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mporter
 
  1  
Reply Wed 12 May, 2004 01:23 am
Since I am not multi-lingual, I don't know what a guilder is.

I can guess.

Is a guilder a coin used in Germany? Is it a coin used by the government to give to the 10% who are out of work in the German Republic?

Or is a guilder a coin which no longer exists?

If so, I opt to give American Indians real money- American Dollars.
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Setanta
 
  1  
Reply Wed 12 May, 2004 04:37 am
Irony, Mporter, Walter was indulging in irony . . . Sixty guilders is the price the Dutch paid some itinerant Amerindians for Manhattan Island almost 400 years ago.
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Walter Hinteler
 
  1  
Reply Wed 12 May, 2004 07:13 am
mporter wrote:
Since I am not multi-lingual, I don't know what a guilder is.

I can guess.

Is a guilder a coin used in Germany? Is it a coin used by the government to give to the 10% who are out of work in the German Republic?

Or is a guilder a coin which no longer exists?

If so, I opt to give American Indians real money- American Dollars.


Sorry, mporter, I hit the hay, I thought, you knew the American history and English language.
"guilder, from Middle English gylder, gyldren, modification of Middle Dutch gulden."
0 Replies
 
Wiyaka
 
  1  
Reply Wed 12 May, 2004 11:12 am
Quote:
Walter Hinteler wrote:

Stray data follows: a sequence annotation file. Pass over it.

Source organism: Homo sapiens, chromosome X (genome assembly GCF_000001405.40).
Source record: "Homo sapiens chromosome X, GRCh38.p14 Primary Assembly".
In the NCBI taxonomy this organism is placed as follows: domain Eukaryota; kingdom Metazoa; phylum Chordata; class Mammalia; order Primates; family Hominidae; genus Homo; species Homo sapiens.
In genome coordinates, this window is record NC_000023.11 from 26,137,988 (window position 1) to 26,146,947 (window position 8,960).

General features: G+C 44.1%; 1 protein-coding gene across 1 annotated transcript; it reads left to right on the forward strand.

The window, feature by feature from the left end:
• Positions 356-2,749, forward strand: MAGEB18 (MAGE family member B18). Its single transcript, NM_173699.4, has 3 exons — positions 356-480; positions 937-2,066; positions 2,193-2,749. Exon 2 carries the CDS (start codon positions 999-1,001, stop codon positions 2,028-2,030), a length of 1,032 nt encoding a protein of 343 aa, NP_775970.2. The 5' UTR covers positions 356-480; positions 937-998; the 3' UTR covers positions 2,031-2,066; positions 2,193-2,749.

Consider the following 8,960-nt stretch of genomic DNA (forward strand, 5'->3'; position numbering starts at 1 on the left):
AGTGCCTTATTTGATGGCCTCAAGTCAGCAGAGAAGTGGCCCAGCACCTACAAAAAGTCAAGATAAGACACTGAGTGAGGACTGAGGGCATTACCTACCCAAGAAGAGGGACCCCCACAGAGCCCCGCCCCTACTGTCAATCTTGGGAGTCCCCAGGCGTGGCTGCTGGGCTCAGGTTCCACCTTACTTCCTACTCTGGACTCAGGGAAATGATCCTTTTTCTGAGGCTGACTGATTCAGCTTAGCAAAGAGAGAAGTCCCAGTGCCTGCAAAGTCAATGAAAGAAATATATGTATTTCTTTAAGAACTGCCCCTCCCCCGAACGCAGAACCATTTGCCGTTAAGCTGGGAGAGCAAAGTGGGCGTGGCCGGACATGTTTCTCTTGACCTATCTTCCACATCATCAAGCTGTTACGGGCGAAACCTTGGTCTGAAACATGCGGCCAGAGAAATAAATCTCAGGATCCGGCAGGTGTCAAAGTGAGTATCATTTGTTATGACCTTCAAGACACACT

Yes, you could give them 60 guilders.

Walter it's nice of you to repond to this. Ive seen several of your postings and am impressed with them, as with many others here on A2K.

Walter, that's already been done. Unfortunately by those not "owning" the land. That was one of the land swindles of a multitude to cheat the native peoples out of our lands.

To our way of thinking, no one can own the land. It's a communal "ownership" by the Nation living there, a trust if you will. You lived where you wanted. Ownership was introduced by Europeans that brought such a strange concept to us, requiring precise boundaries and even fences. Deeds are like the treaties, written on paper fit only to light fires.

Every area of land belonged to everyone within the various nations. "boundaries" were nebulous and usually made by nature, such as mountains, rivers, etc. They were often disputed between neighboring nations during times of famine or drought, since they were usually good areas of water and food.

Many nations here in the US have tried to get reparations, but the US courts are usually reluctant or backed up with them. As a result they are very time consuming, costly and often dismissed for various reasons., but we still try.
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McGentrix
 
  1  
Reply Wed 12 May, 2004 11:45 am
Build a casino. That's a guaranteed money maker. Then you can offer to buy the land back.
0 Replies